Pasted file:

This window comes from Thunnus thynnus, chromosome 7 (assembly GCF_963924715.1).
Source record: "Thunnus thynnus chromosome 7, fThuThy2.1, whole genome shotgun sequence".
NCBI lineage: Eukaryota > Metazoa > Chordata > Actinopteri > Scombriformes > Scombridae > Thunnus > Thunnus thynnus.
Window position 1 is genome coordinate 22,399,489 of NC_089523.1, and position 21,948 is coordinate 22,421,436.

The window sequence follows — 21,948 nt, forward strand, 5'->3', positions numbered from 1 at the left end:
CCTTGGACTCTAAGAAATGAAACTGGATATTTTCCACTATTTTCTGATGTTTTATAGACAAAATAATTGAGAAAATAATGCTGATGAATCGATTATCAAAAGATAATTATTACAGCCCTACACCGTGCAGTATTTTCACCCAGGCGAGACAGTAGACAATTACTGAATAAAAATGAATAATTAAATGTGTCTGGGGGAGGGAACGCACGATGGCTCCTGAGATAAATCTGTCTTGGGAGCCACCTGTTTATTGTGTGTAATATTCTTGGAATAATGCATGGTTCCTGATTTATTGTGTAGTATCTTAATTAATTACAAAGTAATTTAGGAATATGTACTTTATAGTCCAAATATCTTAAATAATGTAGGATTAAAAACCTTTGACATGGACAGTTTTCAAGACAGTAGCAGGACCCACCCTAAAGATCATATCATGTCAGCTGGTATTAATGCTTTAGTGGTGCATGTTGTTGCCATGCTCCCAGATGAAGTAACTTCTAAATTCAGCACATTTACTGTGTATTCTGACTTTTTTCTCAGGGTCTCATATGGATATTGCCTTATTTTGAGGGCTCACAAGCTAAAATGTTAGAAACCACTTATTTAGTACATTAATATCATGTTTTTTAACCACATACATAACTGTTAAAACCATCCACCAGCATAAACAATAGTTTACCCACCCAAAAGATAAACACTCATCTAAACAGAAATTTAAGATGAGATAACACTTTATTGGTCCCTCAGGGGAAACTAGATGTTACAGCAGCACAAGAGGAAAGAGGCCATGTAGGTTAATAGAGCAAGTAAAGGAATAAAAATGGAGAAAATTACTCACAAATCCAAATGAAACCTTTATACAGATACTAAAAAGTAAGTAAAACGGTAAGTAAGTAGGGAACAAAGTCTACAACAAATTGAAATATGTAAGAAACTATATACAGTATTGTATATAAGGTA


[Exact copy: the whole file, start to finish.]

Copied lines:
This window comes from Thunnus thynnus, chromosome 7 (assembly GCF_963924715.1).
Source record: "Thunnus thynnus chromosome 7, fThuThy2.1, whole genome shotgun sequence".
NCBI lineage: Eukaryota > Metazoa > Chordata > Actinopteri > Scombriformes > Scombridae > Thunnus > Thunnus thynnus.
Window position 1 is genome coordinate 22,399,489 of NC_089523.1, and position 21,948 is coordinate 22,421,436.

The window sequence follows — 21,948 nt, forward strand, 5'->3', positions numbered from 1 at the left end:
CCTTGGACTCTAAGAAATGAAACTGGATATTTTCCACTATTTTCTGATGTTTTATAGACAAAATAATTGAGAAAATAATGCTGATGAATCGATTATCAAAAGATAATTATTACAGCCCTACACCGTGCAGTATTTTCACCCAGGCGAGACAGTAGACAATTACTGAATAAAAATGAATAATTAAATGTGTCTGGGGGAGGGAACGCACGATGGCTCCTGAGATAAATCTGTCTTGGGAGCCACCTGTTTATTGTGTGTAATATTCTTGGAATAATGCATGGTTCCTGATTTATTGTGTAGTATCTTAATTAATTACAAAGTAATTTAGGAATATGTACTTTATAGTCCAAATATCTTAAATAATGTAGGATTAAAAACCTTTGACATGGACAGTTTTCAAGACAGTAGCAGGACCCACCCTAAAGATCATATCATGTCAGCTGGTATTAATGCTTTAGTGGTGCATGTTGTTGCCATGCTCCCAGATGAAGTAACTTCTAAATTCAGCACATTTACTGTGTATTCTGACTTTTTTCTCAGGGTCTCATATGGATATTGCCTTATTTTGAGGGCTCACAAGCTAAAATGTTAGAAACCACTTATTTAGTACATTAATATCATGTTTTTTAACCACATACATAACTGTTAAAACCATCCACCAGCATAAACAATAGTTTACCCACCCAAAAGATAAACACTCATCTAAACAGAAATTTAAGATGAGATAACACTTTATTGGTCCCTCAGGGGAAACTAGATGTTACAGCAGCACAAGAGGAAAGAGGCCATGTAGGTTAATAGAGCAAGTAAAGGAATAAAAATGGAGAAAATTACTCACAAATCCAAATGAAACCTTTATACAGATACTAAAAAGTAAGTAAAACGGTAAGTAAGTAGGGAACAAAGTCTACAACAAATTGAAATATGTAAGAAACTATATACAGTATTGTATATAAGGTA